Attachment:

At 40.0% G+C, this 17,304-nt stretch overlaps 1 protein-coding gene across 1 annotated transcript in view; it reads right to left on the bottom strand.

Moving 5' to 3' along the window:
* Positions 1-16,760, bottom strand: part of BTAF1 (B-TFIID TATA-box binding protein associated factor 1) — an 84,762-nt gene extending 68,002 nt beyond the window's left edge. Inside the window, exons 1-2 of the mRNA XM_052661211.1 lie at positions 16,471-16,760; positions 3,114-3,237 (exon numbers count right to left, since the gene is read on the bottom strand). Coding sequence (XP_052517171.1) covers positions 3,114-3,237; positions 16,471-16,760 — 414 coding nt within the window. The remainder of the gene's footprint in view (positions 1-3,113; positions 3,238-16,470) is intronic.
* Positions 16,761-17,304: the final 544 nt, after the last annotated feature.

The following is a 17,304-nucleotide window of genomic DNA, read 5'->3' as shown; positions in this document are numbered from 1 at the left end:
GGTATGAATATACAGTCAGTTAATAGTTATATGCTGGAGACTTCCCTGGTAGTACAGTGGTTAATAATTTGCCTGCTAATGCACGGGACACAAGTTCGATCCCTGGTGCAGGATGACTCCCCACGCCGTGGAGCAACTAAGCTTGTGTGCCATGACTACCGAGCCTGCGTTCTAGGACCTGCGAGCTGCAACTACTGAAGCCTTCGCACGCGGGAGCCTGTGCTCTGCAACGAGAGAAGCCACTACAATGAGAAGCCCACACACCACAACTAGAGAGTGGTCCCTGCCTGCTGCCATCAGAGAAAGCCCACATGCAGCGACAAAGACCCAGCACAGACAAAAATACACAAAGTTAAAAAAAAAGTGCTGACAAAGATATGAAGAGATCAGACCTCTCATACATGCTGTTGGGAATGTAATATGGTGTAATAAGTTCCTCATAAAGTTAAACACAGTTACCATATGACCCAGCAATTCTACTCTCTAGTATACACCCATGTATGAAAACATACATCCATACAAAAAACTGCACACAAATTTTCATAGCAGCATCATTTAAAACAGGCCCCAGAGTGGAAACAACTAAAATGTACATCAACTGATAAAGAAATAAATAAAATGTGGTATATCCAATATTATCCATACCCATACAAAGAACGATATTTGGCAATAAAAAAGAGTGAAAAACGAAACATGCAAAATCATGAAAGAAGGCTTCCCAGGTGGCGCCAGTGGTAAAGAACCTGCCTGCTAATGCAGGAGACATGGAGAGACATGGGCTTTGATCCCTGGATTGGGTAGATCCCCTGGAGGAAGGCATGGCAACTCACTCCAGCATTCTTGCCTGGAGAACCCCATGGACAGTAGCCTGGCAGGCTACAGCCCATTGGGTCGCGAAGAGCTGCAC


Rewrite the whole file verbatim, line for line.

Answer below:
At 40.0% G+C, this 17,304-nt stretch overlaps 1 protein-coding gene across 1 annotated transcript in view; it reads right to left on the bottom strand.

Moving 5' to 3' along the window:
* Positions 1-16,760, bottom strand: part of BTAF1 (B-TFIID TATA-box binding protein associated factor 1) — an 84,762-nt gene extending 68,002 nt beyond the window's left edge. Inside the window, exons 1-2 of the mRNA XM_052661211.1 lie at positions 16,471-16,760; positions 3,114-3,237 (exon numbers count right to left, since the gene is read on the bottom strand). Coding sequence (XP_052517171.1) covers positions 3,114-3,237; positions 16,471-16,760 — 414 coding nt within the window. The remainder of the gene's footprint in view (positions 1-3,113; positions 3,238-16,470) is intronic.
* Positions 16,761-17,304: the final 544 nt, after the last annotated feature.

The following is a 17,304-nucleotide window of genomic DNA, read 5'->3' as shown; positions in this document are numbered from 1 at the left end:
GGTATGAATATACAGTCAGTTAATAGTTATATGCTGGAGACTTCCCTGGTAGTACAGTGGTTAATAATTTGCCTGCTAATGCACGGGACACAAGTTCGATCCCTGGTGCAGGATGACTCCCCACGCCGTGGAGCAACTAAGCTTGTGTGCCATGACTACCGAGCCTGCGTTCTAGGACCTGCGAGCTGCAACTACTGAAGCCTTCGCACGCGGGAGCCTGTGCTCTGCAACGAGAGAAGCCACTACAATGAGAAGCCCACACACCACAACTAGAGAGTGGTCCCTGCCTGCTGCCATCAGAGAAAGCCCACATGCAGCGACAAAGACCCAGCACAGACAAAAATACACAAAGTTAAAAAAAAAGTGCTGACAAAGATATGAAGAGATCAGACCTCTCATACATGCTGTTGGGAATGTAATATGGTGTAATAAGTTCCTCATAAAGTTAAACACAGTTACCATATGACCCAGCAATTCTACTCTCTAGTATACACCCATGTATGAAAACATACATCCATACAAAAAACTGCACACAAATTTTCATAGCAGCATCATTTAAAACAGGCCCCAGAGTGGAAACAACTAAAATGTACATCAACTGATAAAGAAATAAATAAAATGTGGTATATCCAATATTATCCATACCCATACAAAGAACGATATTTGGCAATAAAAAAGAGTGAAAAACGAAACATGCAAAATCATGAAAGAAGGCTTCCCAGGTGGCGCCAGTGGTAAAGAACCTGCCTGCTAATGCAGGAGACATGGAGAGACATGGGCTTTGATCCCTGGATTGGGTAGATCCCCTGGAGGAAGGCATGGCAACTCACTCCAGCATTCTTGCCTGGAGAACCCCATGGACAGTAGCCTGGCAGGCTACAGCCCATTGGGTCGCGAAGAGCTGCAC